There are many people in the world today who might “self-identify” as being “Christian”, if not “Catholic”, who are still giving their hearts very much to the so-called “spirit of the world”; whether we’re talking about the spirit of individualism, hedonism or minimalism. For instance, we can say that there are many Catholics in the world who go to Mass, say their prayers, and perhaps even occasionally eat fish on Fridays – who still govern most of their conduct by asking themselves this one simple question: “What’s in it for me?” Many of these people might still be very “kind” and “generous” to certain persons that they happen to know. Who isn’t from time to time? But perhaps, this sense of “kindness” and “generosity” is still governed by a pervasive sense of selfishness and self-interest. In other words: “I’ll be kind to you, but only insofar as you’re being kind back onto me!” And what is that but the spirit of individualism. Let’s take a different example. Again, we can say that there are many Catholics in the world today who go to Mass, say their prayers, and perhaps belong to certain religious clubs or organizations who still govern the bulk of their conduct by asking: “How can I get through the course of my day while incurring the least amount of pain or inconvenience to myself?” Many of these people might still be saying their prayers, perhaps even every day, but what’s often the real substance behind these prayers? “O Lord give me the things that I want, the things that I desire, the things that I believe to be essential to my own sense of happiness and well-being. But Lord, whatever you do: do not make me suffer, do not give me inconvenience, and do not give me pain! In other words, do not give me the Cross!” And that is the spirit of hedonism: the relentless and almost single-minded pursuit of one’s own personal pleasure as one’s ultimate concern. This takes us to our third example. Again, there are many Catholics in the world who go to church, go to confession, and even follow the Commandments who still perhaps ask themselves this question repeatedly: “How can I get myself into the kingdom of heaven, while putting the least amount of effort into my relationship with God?” These people might try their very best to avoid all sorts of serious sin. But, as we know from personal experience, there is a huge difference between simply trying to avoid “serious sin”, and actually trying our very best to please the Lord in all things, especially in those little details which perhaps no one else would ever notice, except Christ Himself! But that’s really the difference between being a “lukewarm Catholic” (or a “minimalist”) and being a true disciple of the Lord.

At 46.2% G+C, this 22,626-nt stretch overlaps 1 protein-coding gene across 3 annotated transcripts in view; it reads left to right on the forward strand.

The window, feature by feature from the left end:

Universal Children's Day aims to create a day of international fraternity and understanding between children all over the globe. The holiday's secondary purpose is to promote the objectives and ideals of the Declaration of the Rights of the Child and the Convention on the Rights of the Child through activities and awareness. Children are the future of the planet, but they are a vulnerable group exposed to abuse and exploitation on a daily basis. As young dependents, children rely on adults for everything from food to shelter to education and it is imperative that their rights be heard if they are to survive and develop into the next generation of world citizens. Universal Children's Day was declared on in 1954 by the United Nations General Assembly as a day to be celebrated on November 20, the anniversaries of the Declaration of the Rights of the Child and the Convention on the Rights of the Child, both of which protect the human rights of children.